way of life


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way of life

1. The customs and activities that compose the lifestyle of a person or group. Fishing and seafaring are a large part of the way of life of these coastal communities. Terrorism is a threat to our freedom and our very way of life.
2. Something that is accepted as the status quo. It's a shame that violence and drug use become a way of life for some troubled teens.
See also: life, of, way

a/the/somebody’s way of ˈlife

the typical pattern of behaviour of a person or group: the British/rural/traditional way of life
See also: life, of, way
References in periodicals archive ?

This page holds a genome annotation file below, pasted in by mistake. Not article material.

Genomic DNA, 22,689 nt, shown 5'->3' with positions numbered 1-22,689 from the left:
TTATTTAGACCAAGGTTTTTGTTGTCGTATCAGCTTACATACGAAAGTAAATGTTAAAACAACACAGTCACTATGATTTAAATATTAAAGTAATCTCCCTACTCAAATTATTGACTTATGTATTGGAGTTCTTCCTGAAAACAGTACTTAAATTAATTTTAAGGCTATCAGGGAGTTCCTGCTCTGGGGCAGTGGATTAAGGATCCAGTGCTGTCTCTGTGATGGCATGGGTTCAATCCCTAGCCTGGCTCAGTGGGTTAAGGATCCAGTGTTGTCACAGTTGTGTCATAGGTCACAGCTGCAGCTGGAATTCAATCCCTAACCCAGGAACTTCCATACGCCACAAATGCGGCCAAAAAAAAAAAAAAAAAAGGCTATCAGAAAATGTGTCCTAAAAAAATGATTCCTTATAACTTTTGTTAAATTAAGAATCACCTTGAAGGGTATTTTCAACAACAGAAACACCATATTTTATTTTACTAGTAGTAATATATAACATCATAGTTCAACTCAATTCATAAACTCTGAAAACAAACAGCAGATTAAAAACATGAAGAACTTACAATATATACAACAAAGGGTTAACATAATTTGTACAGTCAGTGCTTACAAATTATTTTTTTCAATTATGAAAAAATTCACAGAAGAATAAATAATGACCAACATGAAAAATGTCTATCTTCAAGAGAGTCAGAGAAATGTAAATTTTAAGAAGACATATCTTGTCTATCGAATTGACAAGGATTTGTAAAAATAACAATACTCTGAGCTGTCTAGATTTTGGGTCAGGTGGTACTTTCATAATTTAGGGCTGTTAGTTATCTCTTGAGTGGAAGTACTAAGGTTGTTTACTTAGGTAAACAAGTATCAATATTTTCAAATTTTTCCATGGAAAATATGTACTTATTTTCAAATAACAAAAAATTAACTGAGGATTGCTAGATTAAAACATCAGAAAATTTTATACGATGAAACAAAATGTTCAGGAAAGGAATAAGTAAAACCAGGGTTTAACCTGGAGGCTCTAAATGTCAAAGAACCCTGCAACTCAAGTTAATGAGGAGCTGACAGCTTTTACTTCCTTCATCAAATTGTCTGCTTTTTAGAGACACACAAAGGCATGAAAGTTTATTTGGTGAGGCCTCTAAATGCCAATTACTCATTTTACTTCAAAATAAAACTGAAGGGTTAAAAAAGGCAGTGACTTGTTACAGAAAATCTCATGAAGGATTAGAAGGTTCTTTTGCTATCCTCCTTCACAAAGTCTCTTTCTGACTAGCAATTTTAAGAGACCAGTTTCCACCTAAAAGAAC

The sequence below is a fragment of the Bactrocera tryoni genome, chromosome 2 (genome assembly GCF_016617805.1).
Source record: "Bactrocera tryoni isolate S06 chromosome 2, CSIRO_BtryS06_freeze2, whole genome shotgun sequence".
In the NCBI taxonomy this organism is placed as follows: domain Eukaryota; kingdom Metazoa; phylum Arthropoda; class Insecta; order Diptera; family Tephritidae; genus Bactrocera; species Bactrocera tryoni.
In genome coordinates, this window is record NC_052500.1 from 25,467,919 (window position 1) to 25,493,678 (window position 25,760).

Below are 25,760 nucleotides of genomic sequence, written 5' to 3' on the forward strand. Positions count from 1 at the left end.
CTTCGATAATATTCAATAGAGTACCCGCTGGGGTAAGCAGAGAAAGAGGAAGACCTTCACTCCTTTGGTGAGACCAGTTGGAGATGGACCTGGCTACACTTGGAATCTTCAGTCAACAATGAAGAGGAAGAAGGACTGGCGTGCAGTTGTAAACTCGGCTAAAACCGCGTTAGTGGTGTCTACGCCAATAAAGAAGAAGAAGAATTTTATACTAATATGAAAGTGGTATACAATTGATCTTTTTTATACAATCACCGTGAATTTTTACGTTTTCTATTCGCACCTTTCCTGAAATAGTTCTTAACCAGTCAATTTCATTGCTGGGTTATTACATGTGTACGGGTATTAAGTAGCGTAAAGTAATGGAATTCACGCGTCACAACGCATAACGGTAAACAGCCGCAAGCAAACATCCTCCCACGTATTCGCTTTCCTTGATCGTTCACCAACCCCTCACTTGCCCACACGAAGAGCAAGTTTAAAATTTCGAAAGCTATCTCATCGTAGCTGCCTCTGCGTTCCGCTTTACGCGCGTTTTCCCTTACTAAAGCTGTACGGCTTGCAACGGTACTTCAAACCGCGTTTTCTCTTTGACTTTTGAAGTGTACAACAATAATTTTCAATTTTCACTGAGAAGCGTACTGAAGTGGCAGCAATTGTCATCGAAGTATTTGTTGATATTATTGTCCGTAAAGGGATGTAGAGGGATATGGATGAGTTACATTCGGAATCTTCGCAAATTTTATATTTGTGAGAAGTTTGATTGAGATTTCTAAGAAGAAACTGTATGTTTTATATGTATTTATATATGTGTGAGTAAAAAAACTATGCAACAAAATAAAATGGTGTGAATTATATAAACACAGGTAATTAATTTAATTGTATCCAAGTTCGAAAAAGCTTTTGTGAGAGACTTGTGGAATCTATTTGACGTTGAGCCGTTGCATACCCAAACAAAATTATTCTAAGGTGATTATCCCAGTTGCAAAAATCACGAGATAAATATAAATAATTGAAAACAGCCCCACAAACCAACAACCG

It is itself a way of life, or range of ways of life.
In this sense, a religious way of life may well be rational.
How, then, can we make a case for one way of life over another when both seem satisfying and well adapted to local conditions?
Our way of life satisfies us,' I, certainly, am not about to start consulting theologians when I run into ethical questions.
Moreover, this neutrality must be quite broad because, on this view, a way of life has its moral standing by virtue of its being the object of autonomous choice,(20) the product of a being who has this first higher order capacity.
Expressive liberty claims that a citizen has to pursue a way of life that best expresses his or her most fundamental values, values that give purpose and meaning to his or her life.